You Are Free opens with “I Don’t Blame You,” as a stately piano figure structures Marshall’s sensitive and direct address to a musician who struggled with the cost of success. The song highlights Marshall’s skill at evocative songwriting as it blends equal parts elegy for a kindred spirit and personal declaration of defiance. “I Don’t Blame You” introduces the album’s theme of Marshall reflecting on the notion of success, the life of an artist, and her choice to pursue this life. At this pivotal stage of Cat Power’s career, Marshall draws out this conflict between wanting to be a rock star and dealing with the consequences of the attendant success. This conflict has defined Marshall’s work and has often played out in real time in front of audiences all over the world. In this context, “I Don’t Blame You” feels like an act of bravery and a commitment to go forward despite the risks. The second song, “Free,” continues with the topic of songs about music, but breaks away from the thoughtful character study of the first song and jumps into a hypnotic guitar rhythm that sets the stage for lyrics that feel like free association about the unfettered joy music can bring into our lives. Up next, “Good Woman” offers the point of view from one side of a love that has begun to fall apart. Although the speaker states her resolve to leave, the song echoes with her confession, “I will miss your heart so tender.” The song begins with a sober guitar line that Warren Ellis soon accents with an aching and beautiful violin performance. As Marshall’s voice grows from fragile to confident, “Good Woman” blossoms into one of the album’s finest moments complete with a children’s chorus and backing vocals from Eddie Vedder. “Evolution,” the album’s final song, features a piano part reminiscent enough of “I Don’t Blame You” to provide the album with bookends of a sort, but this song delivers something far more elusive than the straightforward narrative of the first song. This haunting, enigmatic final note confounds as much as the first song invites and it ensures that the listener will soon return to this collection of songs.

A year and a half after the release of You Are Free, Chan Marshall worked with Handsome Boy Modeling School on their sophomore album, White People, and contributed the album’s most enchanting and surprising collaboration in the form of the sultry R&B workout, “I’ve Been Thinking.” The song’s polished production and nonchalant sex appeal hint at the kind of territory Marshall would explore in greater depth a couple years later on her next studio album and career breakout, The Greatest. In 2012, Marshall finally released a proper follow-up to The Greatest with Sun, a restless and adventurous studio album of original material that finds her embracing both her rock star charisma and her weirder inclinations with confidence and joy. You Are Free strikes an excellent balance between Cat Power’s spartan and engrossing early recordings and the richer, more nuanced sounds Marshall would delve into in the second half of her career.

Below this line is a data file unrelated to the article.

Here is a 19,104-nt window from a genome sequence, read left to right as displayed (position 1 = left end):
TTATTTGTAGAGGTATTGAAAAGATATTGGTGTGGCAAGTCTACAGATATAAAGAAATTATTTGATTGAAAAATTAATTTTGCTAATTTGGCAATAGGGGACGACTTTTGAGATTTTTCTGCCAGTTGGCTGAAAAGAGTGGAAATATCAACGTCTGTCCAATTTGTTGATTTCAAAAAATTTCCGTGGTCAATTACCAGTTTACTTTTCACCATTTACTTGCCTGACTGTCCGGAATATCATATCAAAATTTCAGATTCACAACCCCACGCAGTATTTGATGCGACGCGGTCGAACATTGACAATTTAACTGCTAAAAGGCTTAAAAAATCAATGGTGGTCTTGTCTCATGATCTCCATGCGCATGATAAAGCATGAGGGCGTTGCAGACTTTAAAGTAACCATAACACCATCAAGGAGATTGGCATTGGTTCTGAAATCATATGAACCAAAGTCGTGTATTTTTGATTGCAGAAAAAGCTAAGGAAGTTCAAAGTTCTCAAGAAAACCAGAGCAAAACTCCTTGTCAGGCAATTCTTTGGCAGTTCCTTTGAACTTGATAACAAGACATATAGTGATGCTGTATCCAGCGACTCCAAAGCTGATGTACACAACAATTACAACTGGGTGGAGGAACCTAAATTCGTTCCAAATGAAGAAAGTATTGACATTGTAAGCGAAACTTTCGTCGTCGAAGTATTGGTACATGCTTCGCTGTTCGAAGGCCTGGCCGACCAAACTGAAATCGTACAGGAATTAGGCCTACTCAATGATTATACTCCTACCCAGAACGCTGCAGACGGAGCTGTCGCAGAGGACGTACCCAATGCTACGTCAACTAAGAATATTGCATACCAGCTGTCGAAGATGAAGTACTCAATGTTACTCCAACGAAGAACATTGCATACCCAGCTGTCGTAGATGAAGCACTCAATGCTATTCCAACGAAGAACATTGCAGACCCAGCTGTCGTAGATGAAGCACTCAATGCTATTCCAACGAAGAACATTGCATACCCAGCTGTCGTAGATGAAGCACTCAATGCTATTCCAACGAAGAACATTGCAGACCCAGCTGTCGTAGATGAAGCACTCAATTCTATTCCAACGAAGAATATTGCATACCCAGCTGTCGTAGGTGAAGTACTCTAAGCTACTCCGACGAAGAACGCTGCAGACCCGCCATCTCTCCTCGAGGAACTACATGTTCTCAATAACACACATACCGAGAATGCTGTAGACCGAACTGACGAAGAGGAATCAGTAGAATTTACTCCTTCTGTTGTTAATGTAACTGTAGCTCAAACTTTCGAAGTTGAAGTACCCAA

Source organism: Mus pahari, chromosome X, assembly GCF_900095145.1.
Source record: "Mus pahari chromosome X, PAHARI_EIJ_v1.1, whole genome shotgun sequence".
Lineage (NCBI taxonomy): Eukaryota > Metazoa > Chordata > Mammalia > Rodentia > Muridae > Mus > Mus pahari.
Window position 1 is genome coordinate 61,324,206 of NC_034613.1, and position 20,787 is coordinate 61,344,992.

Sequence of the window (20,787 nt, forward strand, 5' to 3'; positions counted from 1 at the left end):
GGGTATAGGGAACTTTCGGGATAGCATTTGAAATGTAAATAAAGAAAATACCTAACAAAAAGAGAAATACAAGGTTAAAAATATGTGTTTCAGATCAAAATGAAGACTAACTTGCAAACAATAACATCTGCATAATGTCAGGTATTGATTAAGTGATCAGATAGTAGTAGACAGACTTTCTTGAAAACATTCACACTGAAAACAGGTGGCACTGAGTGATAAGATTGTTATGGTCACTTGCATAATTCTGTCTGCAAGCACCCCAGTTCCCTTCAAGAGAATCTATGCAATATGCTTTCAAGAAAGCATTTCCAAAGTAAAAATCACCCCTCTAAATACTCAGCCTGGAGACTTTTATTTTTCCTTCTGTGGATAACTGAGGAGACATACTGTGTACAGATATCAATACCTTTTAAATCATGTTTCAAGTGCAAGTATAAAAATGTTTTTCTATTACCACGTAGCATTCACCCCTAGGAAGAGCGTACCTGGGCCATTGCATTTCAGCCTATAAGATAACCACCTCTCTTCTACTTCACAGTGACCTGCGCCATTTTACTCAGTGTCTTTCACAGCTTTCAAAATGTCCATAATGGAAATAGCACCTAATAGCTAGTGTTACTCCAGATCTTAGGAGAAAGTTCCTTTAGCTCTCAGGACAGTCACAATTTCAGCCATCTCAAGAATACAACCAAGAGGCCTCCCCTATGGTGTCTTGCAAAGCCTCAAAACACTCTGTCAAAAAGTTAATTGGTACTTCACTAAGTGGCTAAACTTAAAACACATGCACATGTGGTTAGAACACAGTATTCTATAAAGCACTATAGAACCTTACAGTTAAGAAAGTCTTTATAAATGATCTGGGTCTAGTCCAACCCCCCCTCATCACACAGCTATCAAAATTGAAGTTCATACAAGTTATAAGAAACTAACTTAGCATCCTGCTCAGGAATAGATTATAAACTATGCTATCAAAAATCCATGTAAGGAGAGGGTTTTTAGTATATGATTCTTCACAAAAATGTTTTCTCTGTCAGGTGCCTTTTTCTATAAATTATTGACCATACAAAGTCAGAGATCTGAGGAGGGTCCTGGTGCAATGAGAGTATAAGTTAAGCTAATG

-         John Parsell

Monday, June 4, 2018

I’d Love To Turn You On At The Movies #193 - Q: The Winged Serpent (1982, dir. Larry Cohen)

Poking around other reviews of this 80’s horror/comedy cult fave I found one written by Jason Hernandez on his site The Constant Bleeder that starts out “Writer/director Larry Cohen is a huge weirdo. So is lead actor Michael Moriarty.” And though I don't generally like quoting other reviews in my own, it’s hard to get around the fact that he’s zeroed in on the key thing I like about this film, and Cohen’s work in general - this guy’s a weirdo. He’s a funny weirdo. He’s a smart weirdo. And a weirdo who understands cinema. And a weirdo whose approach to filmmaking - rough and loose as it is - is like nobody else’s.
            Cohen began his career in television, writing for many genre-based series - westerns, detective/cop shows, thrillers, sci-fi, courtroom dramas - often creating episodes or entire series from eccentric blends of genres that undercut generic conventions. And though well-paid as a writer, he wanted to direct features. But feature films are expensive, and his eccentricity made it difficult to slot his concepts into niches that would be easy to advertise and to sell. Take his first feature, Bone, in which Yaphet Kotto plays a man who insinuates himself into the home of a Beverly Hills couple who are falling apart already partly due to the fallout of their Vietnam vet son who’s become an addict. Kotto demands that the husband retrieve money (that he believes they have but they don’t because the husband has squandered it unbeknownst to the wife) while he holds the wife hostage. The husband sees an opportunity to get out of his marriage and life, the wife waits at home with her kidnapper while her husband is off attempting retrieve money they don’t have (little knowing that he may not return), and she talks to and gets to know and perhaps even fall for Kotto’s kidnapper. What kind of film is that? It’s a drama, but can hardly be put into the more exaggerated superhero types of the then-new “Blaxploitation” genre; it’s comically satirical, but not laugh-out-loud funny; it comments side-wise on Vietnam but isn’t a Vietnam film. As the studio marketing person, how do you sell this film to audiences?